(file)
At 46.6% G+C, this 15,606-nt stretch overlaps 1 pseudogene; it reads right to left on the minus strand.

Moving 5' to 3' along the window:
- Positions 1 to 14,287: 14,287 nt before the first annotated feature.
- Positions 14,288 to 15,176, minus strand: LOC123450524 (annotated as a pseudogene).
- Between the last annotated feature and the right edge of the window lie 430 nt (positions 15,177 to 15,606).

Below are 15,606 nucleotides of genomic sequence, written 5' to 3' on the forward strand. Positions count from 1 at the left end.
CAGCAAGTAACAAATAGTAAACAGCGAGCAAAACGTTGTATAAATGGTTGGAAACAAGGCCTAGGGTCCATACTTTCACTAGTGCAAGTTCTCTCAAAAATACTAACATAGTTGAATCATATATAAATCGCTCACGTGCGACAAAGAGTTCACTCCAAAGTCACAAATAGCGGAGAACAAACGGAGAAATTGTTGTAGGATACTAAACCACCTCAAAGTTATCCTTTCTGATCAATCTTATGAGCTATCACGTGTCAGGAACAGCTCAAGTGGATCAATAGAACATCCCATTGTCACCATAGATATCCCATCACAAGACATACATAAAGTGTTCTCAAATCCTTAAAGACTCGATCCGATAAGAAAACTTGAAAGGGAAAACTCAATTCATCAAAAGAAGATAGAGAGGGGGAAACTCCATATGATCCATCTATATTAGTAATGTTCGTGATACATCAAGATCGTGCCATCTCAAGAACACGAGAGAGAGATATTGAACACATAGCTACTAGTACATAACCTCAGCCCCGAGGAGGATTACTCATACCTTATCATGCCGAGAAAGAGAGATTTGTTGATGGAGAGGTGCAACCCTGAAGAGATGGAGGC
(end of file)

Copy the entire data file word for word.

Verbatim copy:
At 46.6% G+C, this 15,606-nt stretch overlaps 1 pseudogene; it reads right to left on the minus strand.

Moving 5' to 3' along the window:
- Positions 1 to 14,287: 14,287 nt before the first annotated feature.
- Positions 14,288 to 15,176, minus strand: LOC123450524 (annotated as a pseudogene).
- Between the last annotated feature and the right edge of the window lie 430 nt (positions 15,177 to 15,606).

Below are 15,606 nucleotides of genomic sequence, written 5' to 3' on the forward strand. Positions count from 1 at the left end.
CAGCAAGTAACAAATAGTAAACAGCGAGCAAAACGTTGTATAAATGGTTGGAAACAAGGCCTAGGGTCCATACTTTCACTAGTGCAAGTTCTCTCAAAAATACTAACATAGTTGAATCATATATAAATCGCTCACGTGCGACAAAGAGTTCACTCCAAAGTCACAAATAGCGGAGAACAAACGGAGAAATTGTTGTAGGATACTAAACCACCTCAAAGTTATCCTTTCTGATCAATCTTATGAGCTATCACGTGTCAGGAACAGCTCAAGTGGATCAATAGAACATCCCATTGTCACCATAGATATCCCATCACAAGACATACATAAAGTGTTCTCAAATCCTTAAAGACTCGATCCGATAAGAAAACTTGAAAGGGAAAACTCAATTCATCAAAAGAAGATAGAGAGGGGGAAACTCCATATGATCCATCTATATTAGTAATGTTCGTGATACATCAAGATCGTGCCATCTCAAGAACACGAGAGAGAGATATTGAACACATAGCTACTAGTACATAACCTCAGCCCCGAGGAGGATTACTCATACCTTATCATGCCGAGAAAGAGAGATTTGTTGATGGAGAGGTGCAACCCTGAAGAGATGGAGGC